The Young Alan Deale
Some said like "Rossano Brazzi"
This will be a self-indulgent and possibly indiscrete post about The Reverend Alan Glengyle Deale, who died Jan 29. Formally, says his widow, “Alan’s service will be done by Harlan Limpert along with Matthew Johnson, the minister of the Rockford Church, in Rockford on Feb 24, 2018 at 2:00 p.m. There will be a live feed so you will be able to watch it. There will also be a service in Portland later on March 24.”
In 1975 I began another of my unsuccessful attempts to become respectable. I’d left my street beat in SE Portland to be the education coordinator of Multnomah County Animal Control and thought I ought to find a church. “First Unitarian Church” said the letters on a square brick building downtown and I thought, “Aha, a practical minimalist place.” It wasn’t. I had been looking at the back wall of a half-block complex. The front was classic, dignified, not flashy — partly rebuilt after a church fire set by a deranged hippie street kid who’d been allowed to sleep on the pews. The minister at that time had been Clarke Wells, a wildly gifted man. I knew none of this.
When I took a seat in the balcony, a little skeptical, I looked down at Alan Deale in the pulpit wearing his red Harvard robe and thought, “Uh-oh. I’d better not repeat my old pattern of attachment to charismatic bad boys.” But I did, at least a little. I managed to keep it a friendship and benefited greatly. He went off into the mystery of death wearing his iconic red robe.
At the time I didn’t realize how much denominations and congregations are socioeconomic institutions. Portland, OR, has always had a close association with the “other” Portland, which was true of this congregation, though the direct line of ministers was through the Eliots of St. Louis, cousins of T.S. Eliot. Alan was of the New England pattern, in a way a return to the values of the Eliots: scholarship and public institutions (Reed, for instance), but also he was an institutionalist, who built on tradition and service. This is how he led the recovery of the congregation from the conflagration of the Sixties.
The Pacific Northwest District of the UUA was international, including British Columbia and Alberta. Historically it had been a territory stretching down to California and administered by Dr. John McLoughlin, a factor for the Hudson’s Bay Company. When I arrived in 1975, this was one of the most lively and innovative districts in the UUA with big charismatic men in most pulpits. Their invention of Leadership School was new and it “hooked” me. For several years as I tried to see my future lifepath, I wavered between two strong men: Mike Burgwin, who was my AC boss, and Alan Deale. It was the latter who won. His death ends as well a major cycle of my life, a completion. It was not a wrong choice, but a limited one.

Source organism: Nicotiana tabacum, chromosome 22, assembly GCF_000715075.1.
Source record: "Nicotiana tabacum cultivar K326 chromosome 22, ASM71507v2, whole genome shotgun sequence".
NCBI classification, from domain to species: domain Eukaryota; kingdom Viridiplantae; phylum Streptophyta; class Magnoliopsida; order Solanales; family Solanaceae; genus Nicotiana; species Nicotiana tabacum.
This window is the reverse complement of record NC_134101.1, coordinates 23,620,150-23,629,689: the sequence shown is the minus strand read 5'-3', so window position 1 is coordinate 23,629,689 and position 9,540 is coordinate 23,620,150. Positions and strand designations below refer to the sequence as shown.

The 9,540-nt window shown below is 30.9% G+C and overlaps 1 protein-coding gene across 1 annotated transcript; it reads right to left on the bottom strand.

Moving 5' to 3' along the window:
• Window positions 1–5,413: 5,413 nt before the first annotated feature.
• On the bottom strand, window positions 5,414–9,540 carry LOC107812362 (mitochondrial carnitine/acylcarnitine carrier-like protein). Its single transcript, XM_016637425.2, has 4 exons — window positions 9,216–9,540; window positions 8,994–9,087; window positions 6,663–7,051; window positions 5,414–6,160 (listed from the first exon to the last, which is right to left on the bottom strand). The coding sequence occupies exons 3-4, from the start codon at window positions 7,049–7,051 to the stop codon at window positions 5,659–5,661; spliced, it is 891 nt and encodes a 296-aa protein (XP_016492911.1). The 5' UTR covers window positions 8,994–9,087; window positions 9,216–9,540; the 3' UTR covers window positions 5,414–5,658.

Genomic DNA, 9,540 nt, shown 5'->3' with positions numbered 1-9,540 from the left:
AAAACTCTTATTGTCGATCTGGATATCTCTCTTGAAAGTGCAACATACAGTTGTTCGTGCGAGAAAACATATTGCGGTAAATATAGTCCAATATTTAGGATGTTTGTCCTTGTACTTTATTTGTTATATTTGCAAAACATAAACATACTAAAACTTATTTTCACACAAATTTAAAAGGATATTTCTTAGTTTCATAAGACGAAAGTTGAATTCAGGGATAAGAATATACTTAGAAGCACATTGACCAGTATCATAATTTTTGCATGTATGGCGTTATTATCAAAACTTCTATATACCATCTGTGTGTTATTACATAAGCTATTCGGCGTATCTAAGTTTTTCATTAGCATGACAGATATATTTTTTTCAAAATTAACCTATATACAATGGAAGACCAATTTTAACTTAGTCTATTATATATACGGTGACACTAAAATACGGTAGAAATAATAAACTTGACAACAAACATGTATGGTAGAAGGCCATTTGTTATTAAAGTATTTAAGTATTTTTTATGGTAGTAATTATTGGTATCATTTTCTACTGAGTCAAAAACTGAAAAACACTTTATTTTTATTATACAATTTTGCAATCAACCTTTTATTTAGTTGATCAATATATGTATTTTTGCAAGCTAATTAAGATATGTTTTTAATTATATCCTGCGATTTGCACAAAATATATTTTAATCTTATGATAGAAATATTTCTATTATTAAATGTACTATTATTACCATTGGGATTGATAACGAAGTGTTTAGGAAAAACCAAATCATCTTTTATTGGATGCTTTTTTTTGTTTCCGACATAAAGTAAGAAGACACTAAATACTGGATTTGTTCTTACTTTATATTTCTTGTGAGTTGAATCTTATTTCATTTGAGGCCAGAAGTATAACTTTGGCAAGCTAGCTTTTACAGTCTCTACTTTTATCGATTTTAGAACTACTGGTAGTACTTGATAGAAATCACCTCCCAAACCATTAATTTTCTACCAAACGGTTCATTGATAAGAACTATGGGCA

Alan was a double PK (preacher’s kid), since his father had left his Congregational church to join the military as a chaplain during WWII, and then his church asked his mother to take the pulpit, which she did very capably. He had intended to be a doctor, but turned out to be less mathematical and more of a humanities type. He loved to quote James Joyce, esp the beginning of “Ulysses”, thus:
STATELY, PLUMP BUCK MULLIGAN CAME FROM THE STAIRHEAD, bearing a bowl of lather on which a mirror and a razor lay crossed. A yellow dressing gown, ungirdled, was sustained gently behind him by the mild morning air. He held the bowl aloft and intoned:
--INTROIBO AD ALTARE DEI.
Halted, he peered down the dark winding stairs and called out coarsely:
--Come up, Kinch! Come up, you fearful jesuit!
Solemnly he came forward and mounted the round gunrest. He faced about and blessed gravely thrice the tower, the surrounding land and the awaking mountains. Then, catching sight of Stephen Dedalus, he bent towards him and made rapid crosses in the air, gurgling in his throat and shaking his head. Stephen Dedalus, displeased and sleepy, leaned his arms on the top of the staircase and looked coldly at the shaking gurgling face that blessed him, equine in its length, and at the light untonsured hair, grained and hued like pale oak.
Deale never really addressed his fascination with class, prestige, and the lure of forbidden Catholicism.
The tea after Meadville/Lombard awarded Deale a Doctor of Ministry
Naturally, being an older female, I was asked to serve it.
Alan preached when I was ordained in Helena, MT, at the Grand Street Theatre originally built as the First Unitarian Church of Helena with money from the copper magnates of New England. He relished the history. Russ Lockwood (the district exec and the dynamo that found the money for my circuit-riding ministry), Alan, and myself went on a walking tour of the town and inevitably entered the great ornate 1914 cathedral with soaring twin spires inspired by the Votive Church in Vienna, Austria. Magnetized by his approach/avoidance, Alan headed for the font of Holy Water and dipped in his fingers to baptize and bless me, to Russ’ worried disapproval. Just then a priest burst out of the Confessional and shouted at us. We ran for the street, barely renegotiating the broad flight of stairs. But my head was wet.